When did you hit it big with Milk?
We came up with it ten years ago. We started as a basically as a rental facility, and over the last five years, we expanded more into a proper media company where we do more creative things, create more content, and are more involved in the creative process. Our goal was never to sort of be a space that was for rent or a rental mentality, but more of like to create a creative space and a crossroads for film, fashion, television, and art. We’re about seven divisions now.
Why the need for another huge Milk Studios in Los Angeles?
In the last three to four years, there’s been a big trend in our business in New York where we’re working more with celebrities than with models. The main reason is because they’ve sort of started taking over the magazines. Today, to think about a major magazine with a model on the cover is something that’s so outdated. In the last two years, what’s been happening with our campaigns is that more and more celebrities are encroaching on that business, and they’re all here in Hollywood. The greatest modeling agency in the world is now Hollywood. And it’s not a trend—its something that’s going to stay. Celebrities and their agents are much more open to doing high fashion, covers, and campaigns than they were five years ago.
How does the new space compare to the 80,000 square feet of Milk Studios in the Meatpacking District?
We took over the Technicolor studios in Hollywood, which were originally built in 1947. It was part of Paramount Studios, and we’re completely retrofitting it and modernizing it. We took it down to its concrete shell, and now we’re rebuilding from scratch. There are some parts that are original—like the soundstage—and we’re restoring these things back to their original glory. We get very involved in the community and our surroundings. This area reminds us of the Meatpacking District ten years ago.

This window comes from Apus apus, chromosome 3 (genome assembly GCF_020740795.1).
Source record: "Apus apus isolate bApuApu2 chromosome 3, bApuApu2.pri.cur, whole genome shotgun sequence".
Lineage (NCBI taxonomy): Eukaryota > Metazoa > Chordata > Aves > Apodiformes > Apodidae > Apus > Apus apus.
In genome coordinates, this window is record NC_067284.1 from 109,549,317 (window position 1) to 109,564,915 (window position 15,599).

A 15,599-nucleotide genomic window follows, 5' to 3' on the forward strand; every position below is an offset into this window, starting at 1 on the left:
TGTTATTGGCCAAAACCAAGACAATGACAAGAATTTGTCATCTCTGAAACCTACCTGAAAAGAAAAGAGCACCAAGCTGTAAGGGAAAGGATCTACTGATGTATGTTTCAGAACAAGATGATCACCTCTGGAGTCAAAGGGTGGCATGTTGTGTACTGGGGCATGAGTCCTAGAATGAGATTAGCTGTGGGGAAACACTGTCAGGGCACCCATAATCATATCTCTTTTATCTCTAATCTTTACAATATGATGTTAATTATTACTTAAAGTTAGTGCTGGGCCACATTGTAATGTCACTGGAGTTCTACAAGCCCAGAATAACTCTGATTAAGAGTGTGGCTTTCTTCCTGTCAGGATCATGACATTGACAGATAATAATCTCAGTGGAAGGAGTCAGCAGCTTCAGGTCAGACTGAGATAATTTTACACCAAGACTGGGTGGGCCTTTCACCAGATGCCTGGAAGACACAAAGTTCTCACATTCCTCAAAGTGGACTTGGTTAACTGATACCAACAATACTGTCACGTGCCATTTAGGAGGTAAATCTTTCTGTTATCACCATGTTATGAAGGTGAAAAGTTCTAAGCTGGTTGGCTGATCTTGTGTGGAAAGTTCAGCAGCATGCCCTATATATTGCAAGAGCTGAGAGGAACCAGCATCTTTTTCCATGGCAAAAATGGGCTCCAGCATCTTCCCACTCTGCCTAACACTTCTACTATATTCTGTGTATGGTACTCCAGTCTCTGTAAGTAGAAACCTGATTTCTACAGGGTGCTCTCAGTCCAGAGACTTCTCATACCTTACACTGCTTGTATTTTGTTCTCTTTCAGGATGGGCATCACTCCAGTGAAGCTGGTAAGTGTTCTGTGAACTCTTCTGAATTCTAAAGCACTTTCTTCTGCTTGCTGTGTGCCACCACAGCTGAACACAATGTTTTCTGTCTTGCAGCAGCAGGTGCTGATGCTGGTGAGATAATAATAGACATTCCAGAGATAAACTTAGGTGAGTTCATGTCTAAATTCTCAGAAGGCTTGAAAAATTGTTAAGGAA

Who have been some of your favorite clients to work with in New York?
So many people. From doing an exhibition with Mike Figgis, who is the award-winning director of Leaving Las Vegas, to having Kerry Richardson doing a shoot in our studios. He is always incredible and unique. It’s also amazing working with young photographers like Alexi Lubomirski. Watching people grow into these wonderful positions is a great gift. When we started at Milk, we didn’t know who the big photographers were. We just knew all the assistants. They were the same age as us, and we had the same sort of ideas. Those kids now have come to a point where they’re in charge, and they choose Milk as their home and their hub. We feed of that energy.
What are some of your favorite places to go to in New York?
My favorite bar in the city is Rose Bar. One of my favorite places to eat is Macelleria in the Meatpacking. And another bar would be the Brass Monkey.
What about LA? The best breakfast is at the Beverly Hills Hotel at the counter downstairs. I think that’s in the basement. Then there’s this amazing restaurant I went to last night, and I would definitely go there again, called Cecconi’s. The bar I like most here is Winston’s.